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Caregiver Resources Face Cuts in Gov. Brown’s Proposed Budget
Jennifer K. Morita
Oro Caregiver Resource Center, along with 10 other private, non-profit
centers throughout the state, is on the chopping block this budget
In January, Gov. Jerry Brown released his proposed 2012-13 budget, which includes
the elimination of $2.9 million for California’s network of Caregiver Resource
Centers, which have been providing support services such as respite care, financial
and legal advice, counseling and referrals for families and caregivers of adults
with chronic and disabling health conditions.
The loss of state funding will also jeopardize matching federal dollars for the
state’s CRC network.
Caregiver advocates have launched an online petition to save the centers from
being axed, which has been signed by more than 2,600 people.
Michelle Nevins is executive director of Del Oro CRC, which opened its doors
in 1987 and serves 13 counties, including the Sacramento region.
In the past four years, its budget has been cut by 83 percent and now operates
on less money than it did 25 years ago, said Nevins, who explains how Gov. Brown’s
proposed budget could impact Del Oro and the services it provides.
Explain what happens to the CRC’s federal funding, if the state funding
This really is the question that our board is struggling with. We have to provide
a 33 percent match to our Title III-E Federal funds. We have always used state
funding. In-kind dollars (such as volunteers) can be utilized as well as fundraising
dollars. Del Oro has been formally fundraising for six and a half years (since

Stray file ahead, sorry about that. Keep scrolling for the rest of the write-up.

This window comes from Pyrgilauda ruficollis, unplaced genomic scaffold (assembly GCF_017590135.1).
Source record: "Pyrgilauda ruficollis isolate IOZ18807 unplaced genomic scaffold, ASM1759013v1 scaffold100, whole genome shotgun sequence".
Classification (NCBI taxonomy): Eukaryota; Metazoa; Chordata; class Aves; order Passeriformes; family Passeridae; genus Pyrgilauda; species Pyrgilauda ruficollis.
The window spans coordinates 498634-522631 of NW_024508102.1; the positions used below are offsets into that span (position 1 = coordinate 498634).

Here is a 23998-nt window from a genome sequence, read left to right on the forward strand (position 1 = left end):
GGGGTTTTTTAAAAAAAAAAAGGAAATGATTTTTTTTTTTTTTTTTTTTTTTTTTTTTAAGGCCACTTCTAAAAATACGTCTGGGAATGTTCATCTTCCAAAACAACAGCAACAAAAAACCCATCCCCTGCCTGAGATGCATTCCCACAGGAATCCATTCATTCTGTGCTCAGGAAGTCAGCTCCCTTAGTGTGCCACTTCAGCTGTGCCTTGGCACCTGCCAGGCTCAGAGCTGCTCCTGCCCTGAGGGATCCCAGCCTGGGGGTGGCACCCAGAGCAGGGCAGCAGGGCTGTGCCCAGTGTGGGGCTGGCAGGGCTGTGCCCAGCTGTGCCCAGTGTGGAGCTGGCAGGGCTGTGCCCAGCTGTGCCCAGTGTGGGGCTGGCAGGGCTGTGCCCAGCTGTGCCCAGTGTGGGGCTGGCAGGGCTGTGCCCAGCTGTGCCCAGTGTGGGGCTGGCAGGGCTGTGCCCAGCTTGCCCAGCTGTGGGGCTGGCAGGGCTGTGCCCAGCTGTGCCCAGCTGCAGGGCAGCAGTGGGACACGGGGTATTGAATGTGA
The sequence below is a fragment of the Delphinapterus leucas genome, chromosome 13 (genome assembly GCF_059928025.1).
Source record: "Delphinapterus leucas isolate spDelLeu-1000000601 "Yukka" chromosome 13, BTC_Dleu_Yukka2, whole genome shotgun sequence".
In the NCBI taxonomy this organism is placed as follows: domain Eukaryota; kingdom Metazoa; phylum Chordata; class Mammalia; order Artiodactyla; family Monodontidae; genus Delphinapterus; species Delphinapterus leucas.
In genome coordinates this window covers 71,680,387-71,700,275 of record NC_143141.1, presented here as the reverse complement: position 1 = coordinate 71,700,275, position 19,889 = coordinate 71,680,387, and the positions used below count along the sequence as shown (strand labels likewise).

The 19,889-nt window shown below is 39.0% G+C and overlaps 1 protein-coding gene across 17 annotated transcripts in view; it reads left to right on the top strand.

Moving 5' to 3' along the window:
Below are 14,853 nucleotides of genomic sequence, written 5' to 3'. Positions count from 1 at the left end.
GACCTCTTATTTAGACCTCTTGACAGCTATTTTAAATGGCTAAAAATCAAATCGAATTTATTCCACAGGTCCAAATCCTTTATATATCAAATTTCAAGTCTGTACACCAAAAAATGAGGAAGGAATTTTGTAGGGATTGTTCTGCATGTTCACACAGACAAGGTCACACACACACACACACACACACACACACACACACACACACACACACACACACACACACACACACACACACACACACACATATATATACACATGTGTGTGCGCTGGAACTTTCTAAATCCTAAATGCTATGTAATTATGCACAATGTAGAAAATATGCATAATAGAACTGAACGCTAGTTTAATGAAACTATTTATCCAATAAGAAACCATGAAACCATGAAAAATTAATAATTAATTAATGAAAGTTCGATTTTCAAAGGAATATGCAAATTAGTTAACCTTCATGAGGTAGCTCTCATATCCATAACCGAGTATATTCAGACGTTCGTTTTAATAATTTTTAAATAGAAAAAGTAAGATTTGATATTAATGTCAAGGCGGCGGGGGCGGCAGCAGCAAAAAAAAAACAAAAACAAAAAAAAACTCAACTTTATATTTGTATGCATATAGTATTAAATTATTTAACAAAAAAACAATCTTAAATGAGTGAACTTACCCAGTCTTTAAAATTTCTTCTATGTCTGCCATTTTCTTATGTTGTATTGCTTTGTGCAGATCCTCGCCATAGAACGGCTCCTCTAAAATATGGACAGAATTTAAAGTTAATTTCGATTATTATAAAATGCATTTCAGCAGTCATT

I became executive director) and we have not come close to raising the amount
of money that we would need to provide that 33 percent match. We could probably
further reduce our staff and make it at least a year.
We really need people to advocate on our behalf.
What will happen to Del Oro if the Governor’s budget cuts are approved?
Will you have to try to make up for the loss through private donations, or other
options, or will CRCs simply shut down?
Yes. Our board has been researching the possibility of a collaboration, perhaps
a host agency to keep our agency open. After 25 years in operation, it would
be tragic to shut down our agency. Our goal is to avoid this scenario.
What is Del Oro’s annual budget and how many people are employed at Del
Oro? How many people do you serve?
We currently have four employees. Our annual budget is just over $500,000. We
have 775 active clients that are receiving services from us although we double
that in outreach and education and training.
Has your budget been reduced in the past?
In 2008-09, we received a 33 percent cut. As a result of this cut, we closed
our rural office in Nevada County. Then in 2009-10, we received a 72 percent
budget cut from our Department of Mental Health funding.
We have less funding now than when we opened our doors in 1987. We went from
14 employees down to four. We reduced our office space from 3,600 square feet
down to just over 1,000 in a more cost-effective area. We have streamlined all
services — we no longer do home visits because we don’t have the
time or financial resources.
Our respite funding through Department of Mental was reduced from $125,000 down
to $9,500 and is now just used for emergency respite; we have reduced our assessment
and reassessment process; we no longer do family meetings or support groups.
Despite all of this, I remain extremely proud of the work we do. Our staff is
extremely dedicated and all of us have been here for years.
For more information, go to www.change.org and search “California Caregiver
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